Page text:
Nobody told me I had to be a teacher

A Tech Lead has to be a teacher? Why didn’t someone tell me?

We have this C# method. It used to be good. Small. 25 lines or less. All at one abstraction level. See Bob Martin.

One of the kids, from offshore as it happens, had a bright idea. Next morning I wake up to find that the method is now a 100 lines.

I want to tell the kids. The method is too large. No method should be more than 25 lines. And they will chop it down pronto. They are good kids. But. There is no telling how they will chop it down. If they know how to tell a story in simple, clear steps, I have not seen evidence of it yet. They can’t seem to find the shortest, most direct route, between A and B.

Ask them how to go from D.C. to Baltimore.

They will come up with this. I-495 from National Airport to I-270 and Frederick. Then take I-70 to Breezewood. Break East on the PA turnpike to Harrisburg. Finally, come down I-83 to Baltimore.

That was fun. We got to write a lot of code. Oh what a lovely route it was.

They won’t stop, look around, and find 295, the Baltimore Washington Parkway, a straight shot between the hearts of D.C and Baltimore.

So I have to teach them how to chop the method down. But there is a problem. I know how to do the work. I don’t know how to teach it to another person.

I can say, make sure all of the code is at a single level of abstraction. They have no idea what I am saying. I don’t blame them. What does the word ‘abstraction’ even mean? I don’t know how to describe it man, I just know it when I see it. You know the button that starts your car. That’s an abstraction. You know what I mean? You don’t? Well, bloody hell.

So now on to Plan C. I redo the method myself. You know, I give them advice, and an example. Guess what happens. Nothing. Two days later the silly drama repeats itself.

It turns out, they could not care less about Clean Code. They know the programming language. They know some libraries. They are decent at problem solving. They get a kick out of flipping switches and seeing results. They are having fun. They feel no inclination to examine what they are doing. Stop, step back, dig deep, see under the surface, unlearn old habits, cultivate new habits. Further, after a couple of Sprints, they also learn that I will clean up the code myself.

It took me a long time to understand how to write Clean Code. It took me much practice to do it instinctively. Do you know how much I rewrite? How am I going to get the kids to adopt a regimen of study and practice? How am I going to get them to show interest and sustain it? How am I going to get them to care?

I am only a working engineer. You are asking me to not only teach, but also to motivate.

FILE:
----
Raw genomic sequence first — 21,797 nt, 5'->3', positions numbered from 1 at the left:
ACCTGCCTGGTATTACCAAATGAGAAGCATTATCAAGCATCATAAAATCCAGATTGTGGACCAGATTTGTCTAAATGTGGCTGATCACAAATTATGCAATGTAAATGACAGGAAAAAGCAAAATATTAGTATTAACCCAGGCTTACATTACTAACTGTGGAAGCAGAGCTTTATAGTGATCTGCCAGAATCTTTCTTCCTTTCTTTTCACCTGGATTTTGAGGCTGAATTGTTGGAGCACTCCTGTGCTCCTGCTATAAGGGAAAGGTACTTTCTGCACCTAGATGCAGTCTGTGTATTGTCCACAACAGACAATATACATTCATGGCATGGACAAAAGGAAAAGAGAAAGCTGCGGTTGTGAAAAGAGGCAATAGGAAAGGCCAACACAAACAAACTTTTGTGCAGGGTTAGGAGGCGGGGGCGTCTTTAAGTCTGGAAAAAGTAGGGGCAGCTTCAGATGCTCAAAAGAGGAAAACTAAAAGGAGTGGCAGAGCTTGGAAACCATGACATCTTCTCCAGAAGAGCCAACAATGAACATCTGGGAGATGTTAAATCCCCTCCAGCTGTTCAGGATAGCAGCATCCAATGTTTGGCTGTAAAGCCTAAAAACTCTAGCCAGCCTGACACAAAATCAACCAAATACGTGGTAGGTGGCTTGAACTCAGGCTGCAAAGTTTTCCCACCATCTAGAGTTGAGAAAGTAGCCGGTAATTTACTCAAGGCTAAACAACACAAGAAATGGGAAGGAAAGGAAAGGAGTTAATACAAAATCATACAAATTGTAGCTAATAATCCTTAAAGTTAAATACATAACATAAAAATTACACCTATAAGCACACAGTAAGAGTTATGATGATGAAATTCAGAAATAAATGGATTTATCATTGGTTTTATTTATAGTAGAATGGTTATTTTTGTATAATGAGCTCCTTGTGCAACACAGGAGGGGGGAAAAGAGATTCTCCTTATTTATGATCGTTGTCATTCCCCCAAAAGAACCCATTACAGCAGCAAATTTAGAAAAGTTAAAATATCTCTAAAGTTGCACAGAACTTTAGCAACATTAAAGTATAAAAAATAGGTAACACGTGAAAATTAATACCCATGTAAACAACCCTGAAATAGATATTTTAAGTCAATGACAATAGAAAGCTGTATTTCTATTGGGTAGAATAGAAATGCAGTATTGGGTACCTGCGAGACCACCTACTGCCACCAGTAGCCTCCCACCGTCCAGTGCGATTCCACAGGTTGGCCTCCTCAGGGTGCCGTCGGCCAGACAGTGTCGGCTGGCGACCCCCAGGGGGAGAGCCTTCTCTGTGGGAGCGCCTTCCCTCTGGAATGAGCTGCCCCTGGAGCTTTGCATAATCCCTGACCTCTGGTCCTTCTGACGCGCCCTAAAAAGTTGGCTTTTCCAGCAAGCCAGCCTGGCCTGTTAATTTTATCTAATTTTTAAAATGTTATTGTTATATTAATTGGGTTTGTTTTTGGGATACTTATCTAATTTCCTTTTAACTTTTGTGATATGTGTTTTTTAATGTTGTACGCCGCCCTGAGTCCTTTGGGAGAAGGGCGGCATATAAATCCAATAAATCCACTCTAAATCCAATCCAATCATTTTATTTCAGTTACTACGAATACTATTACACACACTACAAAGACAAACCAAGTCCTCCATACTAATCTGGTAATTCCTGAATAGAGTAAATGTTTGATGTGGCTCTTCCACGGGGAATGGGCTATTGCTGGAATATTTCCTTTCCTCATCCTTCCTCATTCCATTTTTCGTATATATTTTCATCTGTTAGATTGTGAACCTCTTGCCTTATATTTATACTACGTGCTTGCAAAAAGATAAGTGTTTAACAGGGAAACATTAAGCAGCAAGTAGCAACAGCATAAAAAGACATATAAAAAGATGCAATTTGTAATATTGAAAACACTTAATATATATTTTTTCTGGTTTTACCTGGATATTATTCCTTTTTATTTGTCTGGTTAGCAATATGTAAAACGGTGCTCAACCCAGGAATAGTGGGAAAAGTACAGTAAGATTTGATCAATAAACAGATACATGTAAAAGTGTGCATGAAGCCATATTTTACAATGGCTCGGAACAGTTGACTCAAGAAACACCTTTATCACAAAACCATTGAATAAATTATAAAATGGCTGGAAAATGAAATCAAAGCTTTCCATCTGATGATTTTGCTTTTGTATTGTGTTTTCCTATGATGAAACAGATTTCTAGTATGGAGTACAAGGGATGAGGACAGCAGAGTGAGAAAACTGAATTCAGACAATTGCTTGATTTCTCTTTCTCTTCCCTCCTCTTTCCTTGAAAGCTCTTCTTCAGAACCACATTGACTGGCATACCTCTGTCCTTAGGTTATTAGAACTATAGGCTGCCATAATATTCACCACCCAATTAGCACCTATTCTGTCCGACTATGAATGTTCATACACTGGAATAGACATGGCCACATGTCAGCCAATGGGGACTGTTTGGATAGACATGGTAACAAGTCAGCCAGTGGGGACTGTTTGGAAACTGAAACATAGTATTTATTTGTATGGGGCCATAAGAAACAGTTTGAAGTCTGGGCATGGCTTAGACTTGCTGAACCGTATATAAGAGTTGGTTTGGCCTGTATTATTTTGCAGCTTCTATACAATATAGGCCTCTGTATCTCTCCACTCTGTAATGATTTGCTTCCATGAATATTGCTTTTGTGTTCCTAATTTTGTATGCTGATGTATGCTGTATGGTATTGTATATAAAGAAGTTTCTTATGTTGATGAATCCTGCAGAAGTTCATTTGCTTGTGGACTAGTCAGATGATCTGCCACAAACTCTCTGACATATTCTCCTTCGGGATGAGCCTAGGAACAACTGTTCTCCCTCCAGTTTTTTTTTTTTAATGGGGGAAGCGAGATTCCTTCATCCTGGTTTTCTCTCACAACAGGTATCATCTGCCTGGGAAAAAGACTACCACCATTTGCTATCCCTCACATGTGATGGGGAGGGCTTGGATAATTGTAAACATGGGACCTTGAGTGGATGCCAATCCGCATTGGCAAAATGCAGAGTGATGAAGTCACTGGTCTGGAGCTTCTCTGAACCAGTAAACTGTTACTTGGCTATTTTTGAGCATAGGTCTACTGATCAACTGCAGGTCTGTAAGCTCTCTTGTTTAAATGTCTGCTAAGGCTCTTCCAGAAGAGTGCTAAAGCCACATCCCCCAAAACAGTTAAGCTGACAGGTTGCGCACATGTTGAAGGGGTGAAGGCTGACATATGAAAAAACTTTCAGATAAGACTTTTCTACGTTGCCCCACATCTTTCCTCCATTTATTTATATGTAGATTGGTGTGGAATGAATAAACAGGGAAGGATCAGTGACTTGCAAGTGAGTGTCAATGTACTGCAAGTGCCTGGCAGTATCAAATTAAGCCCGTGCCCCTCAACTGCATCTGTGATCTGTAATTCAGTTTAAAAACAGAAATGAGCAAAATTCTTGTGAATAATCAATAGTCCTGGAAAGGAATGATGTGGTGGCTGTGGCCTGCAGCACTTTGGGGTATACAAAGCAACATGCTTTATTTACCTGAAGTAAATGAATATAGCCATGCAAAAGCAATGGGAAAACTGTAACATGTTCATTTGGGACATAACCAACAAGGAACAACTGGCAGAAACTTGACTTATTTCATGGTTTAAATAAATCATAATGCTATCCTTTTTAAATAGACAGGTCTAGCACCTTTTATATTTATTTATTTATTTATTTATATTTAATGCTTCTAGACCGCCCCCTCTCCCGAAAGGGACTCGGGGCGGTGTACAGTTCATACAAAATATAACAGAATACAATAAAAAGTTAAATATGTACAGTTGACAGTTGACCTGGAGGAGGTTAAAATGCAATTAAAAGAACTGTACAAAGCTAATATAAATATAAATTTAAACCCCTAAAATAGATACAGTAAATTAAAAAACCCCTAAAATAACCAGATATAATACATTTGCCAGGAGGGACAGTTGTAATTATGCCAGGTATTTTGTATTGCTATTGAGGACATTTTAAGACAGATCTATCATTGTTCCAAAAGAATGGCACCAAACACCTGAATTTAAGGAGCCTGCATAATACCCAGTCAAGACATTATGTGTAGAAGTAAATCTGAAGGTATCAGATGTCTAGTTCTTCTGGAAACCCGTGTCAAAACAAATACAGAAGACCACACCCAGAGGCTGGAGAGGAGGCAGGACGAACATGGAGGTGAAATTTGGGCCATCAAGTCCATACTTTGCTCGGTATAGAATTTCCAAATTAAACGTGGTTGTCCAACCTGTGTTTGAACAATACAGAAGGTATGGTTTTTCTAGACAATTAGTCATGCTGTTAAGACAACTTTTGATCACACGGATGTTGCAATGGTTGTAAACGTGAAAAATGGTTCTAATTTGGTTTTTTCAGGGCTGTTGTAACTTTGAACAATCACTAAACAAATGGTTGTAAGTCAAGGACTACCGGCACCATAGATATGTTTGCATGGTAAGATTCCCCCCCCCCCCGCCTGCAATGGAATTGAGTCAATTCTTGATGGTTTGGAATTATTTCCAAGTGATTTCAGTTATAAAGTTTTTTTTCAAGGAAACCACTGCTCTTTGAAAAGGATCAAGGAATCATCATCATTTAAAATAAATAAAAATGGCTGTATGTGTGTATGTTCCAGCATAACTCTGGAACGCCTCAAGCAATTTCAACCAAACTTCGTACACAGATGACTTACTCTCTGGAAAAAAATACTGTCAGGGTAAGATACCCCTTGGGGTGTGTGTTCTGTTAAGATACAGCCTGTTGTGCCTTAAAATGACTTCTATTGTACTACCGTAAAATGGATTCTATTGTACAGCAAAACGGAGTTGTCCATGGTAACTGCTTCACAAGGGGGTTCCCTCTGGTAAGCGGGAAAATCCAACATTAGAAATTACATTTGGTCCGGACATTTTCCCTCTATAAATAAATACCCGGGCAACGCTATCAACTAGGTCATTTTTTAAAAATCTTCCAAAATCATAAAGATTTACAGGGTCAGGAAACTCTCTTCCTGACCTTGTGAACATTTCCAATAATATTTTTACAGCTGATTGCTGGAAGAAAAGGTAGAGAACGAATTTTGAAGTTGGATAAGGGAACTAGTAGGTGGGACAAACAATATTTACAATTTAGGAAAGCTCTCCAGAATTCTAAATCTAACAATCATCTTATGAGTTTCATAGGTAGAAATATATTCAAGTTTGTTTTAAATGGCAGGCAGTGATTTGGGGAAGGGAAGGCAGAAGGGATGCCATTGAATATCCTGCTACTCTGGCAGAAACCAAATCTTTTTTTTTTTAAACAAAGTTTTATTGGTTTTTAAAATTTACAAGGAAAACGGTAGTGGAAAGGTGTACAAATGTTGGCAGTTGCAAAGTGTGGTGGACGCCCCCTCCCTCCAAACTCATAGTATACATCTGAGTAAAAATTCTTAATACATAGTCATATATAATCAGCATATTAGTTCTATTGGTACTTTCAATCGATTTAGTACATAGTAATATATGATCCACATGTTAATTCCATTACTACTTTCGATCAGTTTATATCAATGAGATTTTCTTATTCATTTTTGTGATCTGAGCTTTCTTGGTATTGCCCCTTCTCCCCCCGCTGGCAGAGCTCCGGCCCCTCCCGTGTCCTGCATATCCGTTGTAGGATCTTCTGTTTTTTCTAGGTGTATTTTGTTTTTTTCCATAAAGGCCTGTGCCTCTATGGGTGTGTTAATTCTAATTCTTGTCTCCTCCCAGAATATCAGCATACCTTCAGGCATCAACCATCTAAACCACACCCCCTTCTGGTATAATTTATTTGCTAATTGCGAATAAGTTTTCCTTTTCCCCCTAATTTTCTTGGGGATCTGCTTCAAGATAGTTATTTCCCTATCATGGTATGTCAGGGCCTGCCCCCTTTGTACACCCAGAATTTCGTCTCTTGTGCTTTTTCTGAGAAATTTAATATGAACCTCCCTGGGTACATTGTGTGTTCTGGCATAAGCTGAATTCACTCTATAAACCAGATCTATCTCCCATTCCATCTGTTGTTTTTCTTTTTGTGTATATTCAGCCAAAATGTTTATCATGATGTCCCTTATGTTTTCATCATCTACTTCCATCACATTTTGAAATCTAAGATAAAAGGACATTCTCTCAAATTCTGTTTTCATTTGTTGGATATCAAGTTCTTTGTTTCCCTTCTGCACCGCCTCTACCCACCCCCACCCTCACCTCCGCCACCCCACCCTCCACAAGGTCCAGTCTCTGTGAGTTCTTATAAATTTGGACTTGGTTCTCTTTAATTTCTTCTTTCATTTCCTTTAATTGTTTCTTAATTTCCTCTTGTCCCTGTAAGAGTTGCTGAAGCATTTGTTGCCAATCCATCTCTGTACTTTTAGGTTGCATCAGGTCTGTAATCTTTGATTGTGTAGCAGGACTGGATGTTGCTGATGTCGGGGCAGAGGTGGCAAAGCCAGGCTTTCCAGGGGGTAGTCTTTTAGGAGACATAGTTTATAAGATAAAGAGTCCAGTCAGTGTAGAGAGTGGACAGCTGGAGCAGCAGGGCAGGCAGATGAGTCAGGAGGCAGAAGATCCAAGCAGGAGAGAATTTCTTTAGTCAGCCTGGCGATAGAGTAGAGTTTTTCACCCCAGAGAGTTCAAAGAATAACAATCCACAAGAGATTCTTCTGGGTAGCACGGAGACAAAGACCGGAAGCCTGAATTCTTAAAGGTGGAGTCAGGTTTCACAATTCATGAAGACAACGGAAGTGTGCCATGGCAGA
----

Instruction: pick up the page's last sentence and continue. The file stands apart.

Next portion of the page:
All of this, I have to do while a project is going on; under the gun, to deliver something.

It is not going to happen.

You are not going to get Clean Code.

Unless. You hire the right people.

Focus on skills rather than role

The project manager said, that is not your role, stay in your lane. I held my tongue. But it struck me that I no longer understand the fixation on roles.

While developing software, we must make certain choices. Some of these choices are expensive to change if you get them wrong. These choices constitute architecture. See Grady Booch. Architectural decisions must happen. How does it matter who makes these decisions, as long as they know what they are doing? We need Architecture. We don’t need Architects.

The same argument applies to other work. We need business analysis, we don’t need business analysts. We need testing, we don’t need testers. You catch the drift.

If one person can do business analysis, and solution design, why not let them do it? If one person can write code and test, why not let them do it? With each fewer person in the team, you avoid an information hop. With each fewer information hop, you avoid some information loss.

Here is another argument. A designer must know the business that she creates solutions for. Why not let her learn the business first hand? Let her do the business analysis. A developer, makes better choices in the code, when he knows the essential business. Why not let the developer talk to the business? If the developer has the necessary skills, drop the middle man. Knowing what Agile has taught us, do you still want a developer that cannot test? Let the developers test; eliminate a whole moving part in pipeline.

If one person can do a job, why would you want three? If three people can do a job, why would you want six?